28 Nov

Minions Operation – Finished!

The Minions Operation with Minions audio samples is finally finished. Finishing a project completely (like making enclosures and making sure things are nicely finished) is really time consuming. Still, its done now and in time for Christmas. Hopefully the Nieces and Nephews will find it amusing because I have endured hours of Minions samples doing this…

So i’ve gone from this:


To this:


With the electronics tucked neatly away in the 3d printed orange box.

And from the other side:


Lid off, electronics exposed. Holes drilled for speaker which was glued in place with epoxy.


Electronics up close:


I’ve replaced the original light bulb with an LED (fore ground), the motor with a mobile phone buzzer motor (the little metal disk with the black top, middle left), a prototyping board with the Arduino Pro clone (middle) and WT588D audio board (top) and some resistors, a transistor, diode and cap.

Originally I had intended to use the buzzer motor that came with the game. It all worked perfectly when running from a power supply but as soon as I tried to run it all from 3 x AA batteries, the Arduino would reset as soon as the motor was triggered.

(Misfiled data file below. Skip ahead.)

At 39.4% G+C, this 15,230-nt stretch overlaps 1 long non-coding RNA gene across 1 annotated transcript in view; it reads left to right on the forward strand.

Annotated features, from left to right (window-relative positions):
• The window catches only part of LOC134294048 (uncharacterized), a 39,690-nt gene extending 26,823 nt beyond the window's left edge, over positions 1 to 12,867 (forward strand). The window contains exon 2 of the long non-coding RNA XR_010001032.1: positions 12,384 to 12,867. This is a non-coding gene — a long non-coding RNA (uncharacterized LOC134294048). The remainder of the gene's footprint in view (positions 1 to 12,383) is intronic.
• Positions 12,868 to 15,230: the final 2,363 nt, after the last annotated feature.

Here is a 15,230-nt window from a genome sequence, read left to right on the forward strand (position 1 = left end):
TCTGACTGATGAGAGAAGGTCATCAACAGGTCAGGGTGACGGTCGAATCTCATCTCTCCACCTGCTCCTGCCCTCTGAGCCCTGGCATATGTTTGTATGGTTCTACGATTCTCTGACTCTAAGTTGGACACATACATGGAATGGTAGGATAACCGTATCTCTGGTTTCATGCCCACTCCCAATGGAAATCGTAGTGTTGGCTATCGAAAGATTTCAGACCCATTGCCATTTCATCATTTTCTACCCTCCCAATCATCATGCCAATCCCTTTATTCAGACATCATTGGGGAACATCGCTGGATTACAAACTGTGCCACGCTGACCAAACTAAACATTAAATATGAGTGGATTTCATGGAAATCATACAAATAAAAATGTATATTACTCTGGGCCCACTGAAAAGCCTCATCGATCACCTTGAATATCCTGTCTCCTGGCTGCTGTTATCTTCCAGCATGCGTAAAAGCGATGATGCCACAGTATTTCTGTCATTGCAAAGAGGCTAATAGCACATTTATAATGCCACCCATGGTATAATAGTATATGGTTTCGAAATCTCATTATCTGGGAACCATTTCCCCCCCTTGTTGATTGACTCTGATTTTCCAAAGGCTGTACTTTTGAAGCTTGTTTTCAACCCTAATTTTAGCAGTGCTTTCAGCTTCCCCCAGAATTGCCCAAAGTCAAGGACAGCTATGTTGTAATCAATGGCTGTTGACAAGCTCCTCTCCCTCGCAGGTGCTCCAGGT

Testing the electronics worked (little green speaker was too quiet and was replaced with 0.5w 8ohm speaker):


I added the capacitor to try and smooth out the current, but it wasn’t enough. I tried reducing the current through the transistor by increasing the resistance of the resistors feeding the transistor base, but that didn’t work until the resistance was enough to stop the motor powering up. In the end I swapped the original buzzer for a tiny version from a mobile phone (these can be found for less than a quid on ebay) and that worked happily from battery power.

More recently I have had problems with the WT588D not working after power on. It takes a few power-off/power-on attempts before it will start playing samples. The Arduino is working because the buzzer and the LED work. I plan to add a power on delay and then play a sample to confirm it is working. It should be possible to have the Arduino detect if a sample is playing by reading the ‘busy’ signal from the WT588D and resetting it if not detected during a startup routine.

Code is available from github

Last Updated on 28 November 2015 by Mark